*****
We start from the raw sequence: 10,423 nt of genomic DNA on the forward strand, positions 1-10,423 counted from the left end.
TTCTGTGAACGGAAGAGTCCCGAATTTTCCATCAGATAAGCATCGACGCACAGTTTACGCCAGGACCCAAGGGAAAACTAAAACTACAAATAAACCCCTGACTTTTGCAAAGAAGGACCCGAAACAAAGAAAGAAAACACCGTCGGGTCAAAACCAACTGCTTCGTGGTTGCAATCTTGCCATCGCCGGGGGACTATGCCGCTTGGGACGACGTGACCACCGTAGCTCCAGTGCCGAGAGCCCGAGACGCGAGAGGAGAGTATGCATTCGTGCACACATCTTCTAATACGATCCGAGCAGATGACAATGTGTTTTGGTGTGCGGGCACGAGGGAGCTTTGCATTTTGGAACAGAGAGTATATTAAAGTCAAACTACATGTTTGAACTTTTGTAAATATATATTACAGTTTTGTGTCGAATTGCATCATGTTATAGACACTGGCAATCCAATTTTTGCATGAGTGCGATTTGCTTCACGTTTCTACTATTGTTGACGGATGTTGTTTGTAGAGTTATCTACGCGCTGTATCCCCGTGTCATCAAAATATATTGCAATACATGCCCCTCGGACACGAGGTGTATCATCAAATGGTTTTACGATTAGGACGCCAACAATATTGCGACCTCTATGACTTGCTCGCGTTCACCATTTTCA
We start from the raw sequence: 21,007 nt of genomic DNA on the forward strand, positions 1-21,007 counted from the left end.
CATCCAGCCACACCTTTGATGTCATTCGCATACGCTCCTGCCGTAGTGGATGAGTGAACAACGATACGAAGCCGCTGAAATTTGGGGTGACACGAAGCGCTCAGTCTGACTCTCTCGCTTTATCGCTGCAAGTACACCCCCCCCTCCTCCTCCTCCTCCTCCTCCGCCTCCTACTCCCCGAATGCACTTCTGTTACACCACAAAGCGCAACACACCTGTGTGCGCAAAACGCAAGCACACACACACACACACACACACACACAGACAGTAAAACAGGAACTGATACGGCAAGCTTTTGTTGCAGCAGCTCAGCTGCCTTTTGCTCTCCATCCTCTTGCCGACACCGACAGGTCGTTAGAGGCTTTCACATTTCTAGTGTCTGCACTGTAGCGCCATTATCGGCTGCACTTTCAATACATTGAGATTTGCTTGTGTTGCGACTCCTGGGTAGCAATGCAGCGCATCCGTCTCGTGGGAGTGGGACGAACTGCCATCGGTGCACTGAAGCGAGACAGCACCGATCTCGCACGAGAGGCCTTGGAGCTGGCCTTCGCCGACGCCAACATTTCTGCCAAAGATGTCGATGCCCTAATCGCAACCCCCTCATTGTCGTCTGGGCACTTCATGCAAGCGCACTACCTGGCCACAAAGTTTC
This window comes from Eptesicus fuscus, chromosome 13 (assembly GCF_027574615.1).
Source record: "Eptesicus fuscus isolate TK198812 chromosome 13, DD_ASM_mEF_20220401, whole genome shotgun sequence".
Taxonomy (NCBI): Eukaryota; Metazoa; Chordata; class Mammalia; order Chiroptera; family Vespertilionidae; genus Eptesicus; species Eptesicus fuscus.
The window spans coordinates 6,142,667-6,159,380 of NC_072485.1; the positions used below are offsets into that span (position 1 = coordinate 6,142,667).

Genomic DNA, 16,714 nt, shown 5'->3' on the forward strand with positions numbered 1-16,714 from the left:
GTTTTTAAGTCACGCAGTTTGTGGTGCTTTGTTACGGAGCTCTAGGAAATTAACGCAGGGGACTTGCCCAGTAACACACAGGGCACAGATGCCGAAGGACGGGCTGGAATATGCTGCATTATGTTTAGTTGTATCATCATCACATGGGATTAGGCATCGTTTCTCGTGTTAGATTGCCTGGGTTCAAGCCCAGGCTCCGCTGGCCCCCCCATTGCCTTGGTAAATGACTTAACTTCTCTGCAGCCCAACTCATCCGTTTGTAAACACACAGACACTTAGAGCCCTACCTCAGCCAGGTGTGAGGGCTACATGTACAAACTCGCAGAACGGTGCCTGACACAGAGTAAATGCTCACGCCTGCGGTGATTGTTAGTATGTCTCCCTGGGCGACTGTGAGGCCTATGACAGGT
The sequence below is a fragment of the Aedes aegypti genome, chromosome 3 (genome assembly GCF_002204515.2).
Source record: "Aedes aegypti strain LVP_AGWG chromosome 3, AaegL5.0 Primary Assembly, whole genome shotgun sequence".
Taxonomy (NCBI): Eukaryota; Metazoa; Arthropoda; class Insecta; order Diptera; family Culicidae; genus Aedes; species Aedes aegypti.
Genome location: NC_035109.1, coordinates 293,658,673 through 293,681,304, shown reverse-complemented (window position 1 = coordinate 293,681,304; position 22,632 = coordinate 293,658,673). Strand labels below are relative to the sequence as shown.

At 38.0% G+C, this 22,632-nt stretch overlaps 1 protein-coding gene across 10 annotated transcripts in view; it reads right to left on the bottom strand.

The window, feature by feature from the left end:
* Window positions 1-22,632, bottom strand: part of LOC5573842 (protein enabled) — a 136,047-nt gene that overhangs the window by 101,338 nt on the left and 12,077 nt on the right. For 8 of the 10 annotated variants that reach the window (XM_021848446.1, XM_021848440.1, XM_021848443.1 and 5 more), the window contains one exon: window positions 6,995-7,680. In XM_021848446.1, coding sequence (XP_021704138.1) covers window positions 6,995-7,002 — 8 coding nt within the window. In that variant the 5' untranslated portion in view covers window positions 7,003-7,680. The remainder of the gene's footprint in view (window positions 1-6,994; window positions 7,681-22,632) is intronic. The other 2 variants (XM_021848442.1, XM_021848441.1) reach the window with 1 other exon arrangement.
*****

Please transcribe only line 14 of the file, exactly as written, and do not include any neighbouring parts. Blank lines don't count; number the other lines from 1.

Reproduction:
Genome location: NC_035109.1, coordinates 293,658,673 through 293,681,304, shown reverse-complemented (window position 1 = coordinate 293,681,304; position 22,632 = coordinate 293,658,673). Strand labels below are relative to the sequence as shown.